Allied is a wartime romance that might have been made in 1942, if Humphrey Bogart flashed his bum and Ingrid Bergman had good aim. It's largely set in Casablanca, among Nazis, Vichy collaborators and French Resistance fighters, wrapping up next to an airplane.
Any resemblance between Allied and a much better movie on the subject isn't coincidental but unfortunate.
For a brief time director Robert Zemeckis gets it. The idea isn't to make the movie audiences couldn't see in censored times, violent and coarse, but to embrace the era's pulp innocence, polish it. Allied begins in that vein, with a mysterious man parachuting into the Moroccan desert, hiking to a rendezvous point, unlocking an arranged identity.
We learn he's Max Vatan, a Canadian RAF officer and Allied spy but eventually he'll just be Brad Pitt. Max is taken to Casablanca where he meets Marianne Beausejour (Marion Cotillard), who will pose as his wife in the half of the movie that works, before the spies marry for real. Posing as Nazi sympathizers from France, their goal is assassinating an ambassador.
This is the portion of Allied that works; state-of-the-art nostalgia, building characters and their covert process, planting seeds of doubt about Marianne that grow wild in the second half. Zemeckis is still capable of arresting visuals, like that parachute opening and Casablanca's seductive streets. But soon after Max and Marianne carry out their mission and escape, Allied begins a slow, arduous fade to black.
It begins with sirocco sex, the couple groping in a roomy coupe, with a dust storm howling and Don Burgess' camera swirling. On the heels of a machine gun massacre, it's a jarring reminder that, no, they don't make 'em like they used to, because old theys had to be more creative in rousing viewers. Zemeckis and screenwriter Steven Knight think they're spicing up a time-tested formula but it's just Tabasco, hot and tasteless.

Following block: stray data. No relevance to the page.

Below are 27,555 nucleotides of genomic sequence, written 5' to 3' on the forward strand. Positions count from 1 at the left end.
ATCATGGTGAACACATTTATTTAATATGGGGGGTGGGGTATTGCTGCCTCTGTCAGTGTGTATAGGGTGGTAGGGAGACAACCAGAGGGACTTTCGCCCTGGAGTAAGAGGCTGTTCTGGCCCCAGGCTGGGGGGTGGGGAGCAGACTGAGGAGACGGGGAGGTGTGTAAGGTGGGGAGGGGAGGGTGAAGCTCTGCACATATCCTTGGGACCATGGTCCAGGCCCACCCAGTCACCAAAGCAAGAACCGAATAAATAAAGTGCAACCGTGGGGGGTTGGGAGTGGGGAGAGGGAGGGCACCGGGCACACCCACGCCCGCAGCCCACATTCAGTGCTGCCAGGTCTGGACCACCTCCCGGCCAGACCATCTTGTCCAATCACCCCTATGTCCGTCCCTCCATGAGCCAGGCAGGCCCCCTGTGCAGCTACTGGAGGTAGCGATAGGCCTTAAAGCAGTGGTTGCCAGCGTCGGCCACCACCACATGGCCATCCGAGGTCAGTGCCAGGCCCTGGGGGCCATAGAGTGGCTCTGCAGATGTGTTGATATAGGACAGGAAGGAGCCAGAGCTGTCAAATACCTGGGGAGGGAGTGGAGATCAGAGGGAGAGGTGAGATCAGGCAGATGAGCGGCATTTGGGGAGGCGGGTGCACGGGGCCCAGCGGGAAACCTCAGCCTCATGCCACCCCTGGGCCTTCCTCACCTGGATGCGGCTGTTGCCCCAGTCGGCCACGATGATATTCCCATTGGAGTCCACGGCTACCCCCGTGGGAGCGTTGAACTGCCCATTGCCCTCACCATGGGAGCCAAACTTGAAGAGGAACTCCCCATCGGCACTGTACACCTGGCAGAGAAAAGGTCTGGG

Max is smitten and proposes marriage. Marianne is cleared by security officials to accept, soon retiring from duty to raise their infant daughter, born during an air raid. There's still an hour left and Zemeckis doesn't use it all wisely.
Max is informed by a security car (Simon McBurney) that Marianne isn't who she claims to be. She's a double agent passing secrets to German forces, and the only way to prove it is "blue dye" sting. Max will leave a bogus message from headquarters on the night stand. If that false information shows up in German communiques, Marianne will be trapped.
The premise is promising but its execution lacks ingenuity from performances to staging. Allied becomes a serious of low-key confrontations as Max disobeys orders to investigate Marianne's past on his own. Max's commanding officer (Jared Harris) is our best measure of tension, his veins popping while Pitt underplays nearly everything, appearing tired. Even in such a forgettable project, Cotillard seems incapable of false acting moves, conveying credible tragedy when handed arch melodrama.
Of course, Allied is the movie project when Pitt reportedly indulged in behavior contributing to his pending divorce from Angelina Jolie. Some of that alleged behavior involved Cotillard, which she has denied. Tabloid appeal is just about all Allied has going for it, all that's left from Hollywood's golden era it lazily seeks to emulate.
Contact Steve Persall at firstname.lastname@example.org or (727) 893-8365. Follow @StevePersall.